Mikhail Shakhov, Professor of School of Public Administration, Lomonosov Moscow State University, noted that, in his view, one of the key challenge is how the government and major confessions interact is absence of clear explanation of ‘secular state’ which is referred to in the Constitution of the Russian Federation. “It is agreed that this phrasing is clear and well-articulated; but, apparently, things are slightly less clear than it may seem. The Provision that stipulates that Russia is a secular state, i.e. Article 14 of the Russian Federation Constitution, was put together in 1992 for the first time in Russian history. Globally, there are few countries where the status of a secular state is enshrined in national law; in Europe those are three – Turkey, France, and Russia. In other countries such regulation does not exist”, the expert underlined. To Mikhail Shakhov, legislators should clarify the legal principle of secularity. In addition, for a scholar, elimination of this term from the Constitution due to absence of definite legal meaning is apparently almost impossible for political and procedural reasons. Among other provisions that require clarification the expert mentioned Provision 4 Article 4 and Provision 3 Article 6 of the Federal Law “On Freedom of Religion and Religious Entities”.

“The objective is not to cross out what is already contained in the document. However, absence of a clear definition of the term is a problem. Everyone who is unsatisfied with religion becoming more socially relevant can appeal to this phrasing which becomes a tool of ideology for those who is unsatisfied with religion gaining higher profile in the society”, Mikhail Shakhov concluded.

Vadim Vinogradov, Doctor of Laws, Professor, Head of the Department, All-Russian State University of Justice (RLA of the Ministry of Justice of Russia) supported his colleague’s position that the concept of a “secular state” is apparently vague. He noted, however, that vague regulations entail some advantages as well.

“Such indefiniteness lends itself to different interpretations, especially considering the fact that the regulation stipulated by Article 14 has never been commented by the Constitutional Court. By lending itself to different interpretations the Article enables us to arrive at various trade-offs demanded by the society. The principle of secularity and a clear division between the state and religious entities has to be interpreted in line with the principle of freedom of religion. What does the term ‘division’ mean? We should avoid interpreting it as the fact that the state cannot have anything in common with religious entities. We can neither say that the state and the church never interact at all, nor deem this principle as averse. Mutual autonomy is what we should speak about. Here positive neutrality of the state towards religious entities may be all the essence, when the former recognizes the importance of the latter”, Vadim Vinogradov added.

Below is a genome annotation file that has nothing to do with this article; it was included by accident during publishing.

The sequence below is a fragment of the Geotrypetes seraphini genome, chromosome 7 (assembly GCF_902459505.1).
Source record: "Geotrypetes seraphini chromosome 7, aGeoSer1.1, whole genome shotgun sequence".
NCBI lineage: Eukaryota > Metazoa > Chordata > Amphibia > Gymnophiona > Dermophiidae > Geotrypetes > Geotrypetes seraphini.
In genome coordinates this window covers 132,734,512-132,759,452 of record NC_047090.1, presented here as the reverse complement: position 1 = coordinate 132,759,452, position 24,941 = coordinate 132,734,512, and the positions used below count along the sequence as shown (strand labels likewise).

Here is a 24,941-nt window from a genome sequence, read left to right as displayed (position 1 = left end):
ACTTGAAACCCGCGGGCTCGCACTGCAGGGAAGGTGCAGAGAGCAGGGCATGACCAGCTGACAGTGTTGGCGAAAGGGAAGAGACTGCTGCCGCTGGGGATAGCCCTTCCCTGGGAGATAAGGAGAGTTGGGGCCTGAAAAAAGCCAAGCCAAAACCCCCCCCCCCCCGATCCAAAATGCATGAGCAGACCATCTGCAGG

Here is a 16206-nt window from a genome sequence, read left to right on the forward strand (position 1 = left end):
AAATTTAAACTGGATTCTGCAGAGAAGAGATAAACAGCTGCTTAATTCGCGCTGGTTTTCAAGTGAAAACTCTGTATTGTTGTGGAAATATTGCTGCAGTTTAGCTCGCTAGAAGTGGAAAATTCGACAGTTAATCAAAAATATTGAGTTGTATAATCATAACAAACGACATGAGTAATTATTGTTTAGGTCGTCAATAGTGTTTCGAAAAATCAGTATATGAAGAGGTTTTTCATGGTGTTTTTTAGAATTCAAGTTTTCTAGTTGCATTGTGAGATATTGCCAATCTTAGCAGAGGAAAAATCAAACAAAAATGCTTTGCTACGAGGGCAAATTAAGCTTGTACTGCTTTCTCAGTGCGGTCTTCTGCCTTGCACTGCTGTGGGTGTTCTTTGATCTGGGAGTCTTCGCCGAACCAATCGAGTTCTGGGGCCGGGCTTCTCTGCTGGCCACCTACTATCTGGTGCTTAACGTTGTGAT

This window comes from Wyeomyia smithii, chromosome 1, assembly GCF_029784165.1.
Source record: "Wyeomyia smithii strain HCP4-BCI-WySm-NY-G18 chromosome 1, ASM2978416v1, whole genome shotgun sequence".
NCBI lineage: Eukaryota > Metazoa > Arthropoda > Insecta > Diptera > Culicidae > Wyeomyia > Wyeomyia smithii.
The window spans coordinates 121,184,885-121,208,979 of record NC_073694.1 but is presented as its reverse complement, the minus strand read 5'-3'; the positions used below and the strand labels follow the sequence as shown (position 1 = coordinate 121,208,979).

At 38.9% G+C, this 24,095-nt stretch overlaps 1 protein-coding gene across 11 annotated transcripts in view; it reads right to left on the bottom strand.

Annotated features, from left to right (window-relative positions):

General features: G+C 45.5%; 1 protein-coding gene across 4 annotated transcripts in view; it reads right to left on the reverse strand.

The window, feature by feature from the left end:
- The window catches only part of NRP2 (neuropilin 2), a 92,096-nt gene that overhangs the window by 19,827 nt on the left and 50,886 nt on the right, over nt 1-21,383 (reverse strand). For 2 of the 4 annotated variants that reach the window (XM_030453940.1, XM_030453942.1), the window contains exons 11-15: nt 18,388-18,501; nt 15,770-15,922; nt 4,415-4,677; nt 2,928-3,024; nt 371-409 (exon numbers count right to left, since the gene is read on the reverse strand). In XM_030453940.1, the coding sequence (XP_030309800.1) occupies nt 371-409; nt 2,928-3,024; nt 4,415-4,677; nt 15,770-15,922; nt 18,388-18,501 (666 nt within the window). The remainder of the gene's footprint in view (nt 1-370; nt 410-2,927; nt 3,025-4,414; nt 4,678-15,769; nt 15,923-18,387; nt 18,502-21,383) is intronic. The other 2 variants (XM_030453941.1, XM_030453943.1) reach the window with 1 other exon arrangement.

Evgeniy Romanov, Head of Legal Department, The Centralised Religious Organisation of Orthodox Judaism 'Federation of Jewish Communities of Russia' emphasized the need to enhance legislation on charity that often involves various religious organizations. “Both our confession, as well as others includes a vast number of communities. Charity is most efficient when provided by such organizations. For a long time we have been promoting the issue of a tax benefit for donators – both individuals, and legal entities”, the expert mentioned.

To conclude the session, moderator Sergey Gavrilov expressed his appreciation to all the participants for the sharing their opinions and added that they had an exciting and fruitful discussion.